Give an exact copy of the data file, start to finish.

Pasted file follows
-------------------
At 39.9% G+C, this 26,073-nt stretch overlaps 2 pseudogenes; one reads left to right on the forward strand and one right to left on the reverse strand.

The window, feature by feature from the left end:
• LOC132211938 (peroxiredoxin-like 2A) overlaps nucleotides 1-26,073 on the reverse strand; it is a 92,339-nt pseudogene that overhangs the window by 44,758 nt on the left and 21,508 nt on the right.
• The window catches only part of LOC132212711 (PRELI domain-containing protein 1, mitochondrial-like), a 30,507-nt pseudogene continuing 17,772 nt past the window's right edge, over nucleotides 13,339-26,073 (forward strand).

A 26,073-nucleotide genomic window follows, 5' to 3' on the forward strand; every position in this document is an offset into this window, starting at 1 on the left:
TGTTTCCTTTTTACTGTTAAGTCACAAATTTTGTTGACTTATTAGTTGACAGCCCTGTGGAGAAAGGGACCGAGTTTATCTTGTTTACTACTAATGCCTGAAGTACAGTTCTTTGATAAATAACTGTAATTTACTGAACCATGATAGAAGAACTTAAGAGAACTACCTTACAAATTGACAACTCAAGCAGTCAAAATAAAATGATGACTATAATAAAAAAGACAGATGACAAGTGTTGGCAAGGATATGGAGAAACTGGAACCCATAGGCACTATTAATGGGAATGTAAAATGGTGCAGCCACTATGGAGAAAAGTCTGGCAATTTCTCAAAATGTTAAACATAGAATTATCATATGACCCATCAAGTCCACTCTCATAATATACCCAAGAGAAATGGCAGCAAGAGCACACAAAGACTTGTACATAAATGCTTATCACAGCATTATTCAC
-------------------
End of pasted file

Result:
At 39.9% G+C, this 26,073-nt stretch overlaps 2 pseudogenes; one reads left to right on the forward strand and one right to left on the reverse strand.

The window, feature by feature from the left end:
• LOC132211938 (peroxiredoxin-like 2A) overlaps nucleotides 1-26,073 on the reverse strand; it is a 92,339-nt pseudogene that overhangs the window by 44,758 nt on the left and 21,508 nt on the right.
• The window catches only part of LOC132212711 (PRELI domain-containing protein 1, mitochondrial-like), a 30,507-nt pseudogene continuing 17,772 nt past the window's right edge, over nucleotides 13,339-26,073 (forward strand).

A 26,073-nucleotide genomic window follows, 5' to 3' on the forward strand; every position in this document is an offset into this window, starting at 1 on the left:
TGTTTCCTTTTTACTGTTAAGTCACAAATTTTGTTGACTTATTAGTTGACAGCCCTGTGGAGAAAGGGACCGAGTTTATCTTGTTTACTACTAATGCCTGAAGTACAGTTCTTTGATAAATAACTGTAATTTACTGAACCATGATAGAAGAACTTAAGAGAACTACCTTACAAATTGACAACTCAAGCAGTCAAAATAAAATGATGACTATAATAAAAAAGACAGATGACAAGTGTTGGCAAGGATATGGAGAAACTGGAACCCATAGGCACTATTAATGGGAATGTAAAATGGTGCAGCCACTATGGAGAAAAGTCTGGCAATTTCTCAAAATGTTAAACATAGAATTATCATATGACCCATCAAGTCCACTCTCATAATATACCCAAGAGAAATGGCAGCAAGAGCACACAAAGACTTGTACATAAATGCTTATCACAGCATTATTCAC